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BBC – Nuclear Secrets: Set Two (2007) 1of2 Vanunu and the Bomb

BBC Nuclear Secrets Set Two 1of2 Vanunu and the Bomb
At present the total nuclear arsenal of the world is no less than 27,000 nuclear warheads. Nine countries in the world (probably) have nuclear weapons and a dozen more have access to the resources and technology needed to produce such a weapon.
Nuclear Secrets is a series of spy thrillers exploring the key turning-points in the race for nuclear supremacy. From the development of the A-bomb, via the Cuban missile crisis, to the spread of nuclear weapons to the Middle East and beyond, each story is told through the eyes of the men who risked everything to proliferate their nuclear secrets and those who tried to stop them. Nuclear weapons and the actions of these men have transformed the face of war – and now the world could pay the price.

A Dune Films, BBC/National Geographic Channel and NDR Norddeutscher Rundfunk Co-production

BBC - Nuclear Secrets: Set Two (2007) Part 1: Vanunu and the Bomb
Mordechai Va’anunu was the man who was determined to tell the world about Israel’s nuclear capabilities and, by doing so, created a world scandal. Va’anunu worked as a nuclear technician between 1977 and 1985, separating plutonium from uranium at the top-secret Israeli nuclear facility. Disgusted by how Israel treated him, and with a growing awareness of the dangers of nuclear weapons, Va’anunu collected evidence by taking 60 photos of the top-secret plutonium plant. Fast forward to September 1986, when The Sunday Times brought Vanunu to London and kept him isolated while they verified his story about Israel’s nuclear plant. After weeks of isolation in a hotel, he popped out for a newspaper. A beautiful blonde by the news stand caught his eye and he followed her until he plucked up the courage to speak to the mysterious woman. They agreed to meet several more times and Cindy, as she was known to him, bought tickets for them to take a short break in Rome. This, however, was to be Va’anunu’s downfall. Cindy was, in fact, a secret agent for Mossad, the Israeli secret service. He was drugged and smuggled back to Israel where he was tried and jailed for 18 years. He was released last year but was re-arrested for violating his conditions. While he remains a traitor to Israelis, he is heralded as a saviour for nuclear openness to many around the world.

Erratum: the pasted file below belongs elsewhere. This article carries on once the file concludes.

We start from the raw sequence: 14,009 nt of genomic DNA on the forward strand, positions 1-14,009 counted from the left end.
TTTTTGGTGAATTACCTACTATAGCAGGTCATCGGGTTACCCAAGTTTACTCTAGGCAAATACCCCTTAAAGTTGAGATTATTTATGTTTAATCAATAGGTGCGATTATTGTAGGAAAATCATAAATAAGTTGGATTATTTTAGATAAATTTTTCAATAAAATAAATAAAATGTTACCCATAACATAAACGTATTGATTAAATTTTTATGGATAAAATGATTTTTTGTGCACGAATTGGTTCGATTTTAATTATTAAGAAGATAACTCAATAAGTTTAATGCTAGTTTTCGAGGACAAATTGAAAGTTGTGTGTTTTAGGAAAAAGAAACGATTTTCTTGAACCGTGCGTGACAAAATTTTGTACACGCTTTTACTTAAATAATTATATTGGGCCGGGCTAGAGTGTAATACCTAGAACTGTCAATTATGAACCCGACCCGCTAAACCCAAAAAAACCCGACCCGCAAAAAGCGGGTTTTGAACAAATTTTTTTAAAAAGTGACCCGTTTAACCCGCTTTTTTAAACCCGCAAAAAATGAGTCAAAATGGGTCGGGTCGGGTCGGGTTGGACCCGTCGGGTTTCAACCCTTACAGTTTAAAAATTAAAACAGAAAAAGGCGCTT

BBC - Nuclear Secrets: Set Two (2007) Part 2: The Terror Trader
Could the father of the Pakistani bomb be the creator of the largest nuclear-smuggling ring ever known? This story reveals a cat-and-mouse tale of an out-of-control nuclear scientist and Western intelligence. In 1975, a young scientist copied top-secret blueprints from his Dutch Nuclear company. The thief in question was Dr AQ Khan, a Pakistani nuclear scientist who was working in the Netherlands. His job gave him access to the designs of the key nuclear process, Centrifuges. He flew to Pakistan over Christmas in 1975 with his family and wrote to his employers, stating that he had yellow fever. He never returned and went on to live a lavish lifestyle in Pakistan. Dr Khan’s motivation was based by his fierce patriotism and his quest to ensure Pakistan was at the centre of nuclear supremacy. The president of Pakistan placed Khan in charge of his nuclear programme, project 706, and he used his network of contacts from Europe to start it up. In 1998, Khan tested his bomb design and, for the first time, Pakistan revealed itself to the world as a nuclear power. Khan immediately became a national hero. With fame came wealth and the CIA discovered that Khan had acquired a large property empire. The CIA and MI6 were unclear what Khan was up to but, as time went on, the clues grew more alarming. They set up a joint task force which eventually led to Dr Khan’s “nuclear bazaar”. The world saw for the first time the terrifying scale of Khan’s activities. The president of Pakistan placed him under house arrest, where he remains today.

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  1. Eileen Fleming

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